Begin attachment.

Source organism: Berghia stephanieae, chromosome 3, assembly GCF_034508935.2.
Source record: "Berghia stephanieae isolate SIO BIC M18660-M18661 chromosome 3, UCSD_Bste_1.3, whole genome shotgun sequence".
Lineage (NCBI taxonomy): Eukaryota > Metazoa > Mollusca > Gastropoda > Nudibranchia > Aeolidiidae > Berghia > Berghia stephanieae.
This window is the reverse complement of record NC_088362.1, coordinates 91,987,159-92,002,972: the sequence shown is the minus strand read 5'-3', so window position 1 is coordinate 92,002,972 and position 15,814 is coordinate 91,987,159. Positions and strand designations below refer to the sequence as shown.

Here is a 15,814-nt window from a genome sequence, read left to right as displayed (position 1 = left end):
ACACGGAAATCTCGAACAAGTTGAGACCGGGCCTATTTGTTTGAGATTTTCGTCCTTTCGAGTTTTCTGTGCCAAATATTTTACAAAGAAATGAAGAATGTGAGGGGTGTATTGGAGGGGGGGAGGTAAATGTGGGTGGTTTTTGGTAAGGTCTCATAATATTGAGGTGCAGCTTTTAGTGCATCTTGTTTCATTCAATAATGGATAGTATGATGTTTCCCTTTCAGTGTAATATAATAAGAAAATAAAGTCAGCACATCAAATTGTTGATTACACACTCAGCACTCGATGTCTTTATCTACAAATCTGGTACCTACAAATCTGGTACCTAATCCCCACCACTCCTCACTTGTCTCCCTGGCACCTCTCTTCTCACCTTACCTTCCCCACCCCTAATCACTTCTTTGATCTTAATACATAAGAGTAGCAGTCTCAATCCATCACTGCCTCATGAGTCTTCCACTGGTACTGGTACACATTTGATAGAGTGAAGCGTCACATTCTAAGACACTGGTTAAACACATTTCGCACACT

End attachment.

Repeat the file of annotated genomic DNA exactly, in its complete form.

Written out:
Source organism: Berghia stephanieae, chromosome 3, assembly GCF_034508935.2.
Source record: "Berghia stephanieae isolate SIO BIC M18660-M18661 chromosome 3, UCSD_Bste_1.3, whole genome shotgun sequence".
Lineage (NCBI taxonomy): Eukaryota > Metazoa > Mollusca > Gastropoda > Nudibranchia > Aeolidiidae > Berghia > Berghia stephanieae.
This window is the reverse complement of record NC_088362.1, coordinates 91,987,159-92,002,972: the sequence shown is the minus strand read 5'-3', so window position 1 is coordinate 92,002,972 and position 15,814 is coordinate 91,987,159. Positions and strand designations below refer to the sequence as shown.

Here is a 15,814-nt window from a genome sequence, read left to right as displayed (position 1 = left end):
ACACGGAAATCTCGAACAAGTTGAGACCGGGCCTATTTGTTTGAGATTTTCGTCCTTTCGAGTTTTCTGTGCCAAATATTTTACAAAGAAATGAAGAATGTGAGGGGTGTATTGGAGGGGGGGAGGTAAATGTGGGTGGTTTTTGGTAAGGTCTCATAATATTGAGGTGCAGCTTTTAGTGCATCTTGTTTCATTCAATAATGGATAGTATGATGTTTCCCTTTCAGTGTAATATAATAAGAAAATAAAGTCAGCACATCAAATTGTTGATTACACACTCAGCACTCGATGTCTTTATCTACAAATCTGGTACCTACAAATCTGGTACCTAATCCCCACCACTCCTCACTTGTCTCCCTGGCACCTCTCTTCTCACCTTACCTTCCCCACCCCTAATCACTTCTTTGATCTTAATACATAAGAGTAGCAGTCTCAATCCATCACTGCCTCATGAGTCTTCCACTGGTACTGGTACACATTTGATAGAGTGAAGCGTCACATTCTAAGACACTGGTTAAACACATTTCGCACACT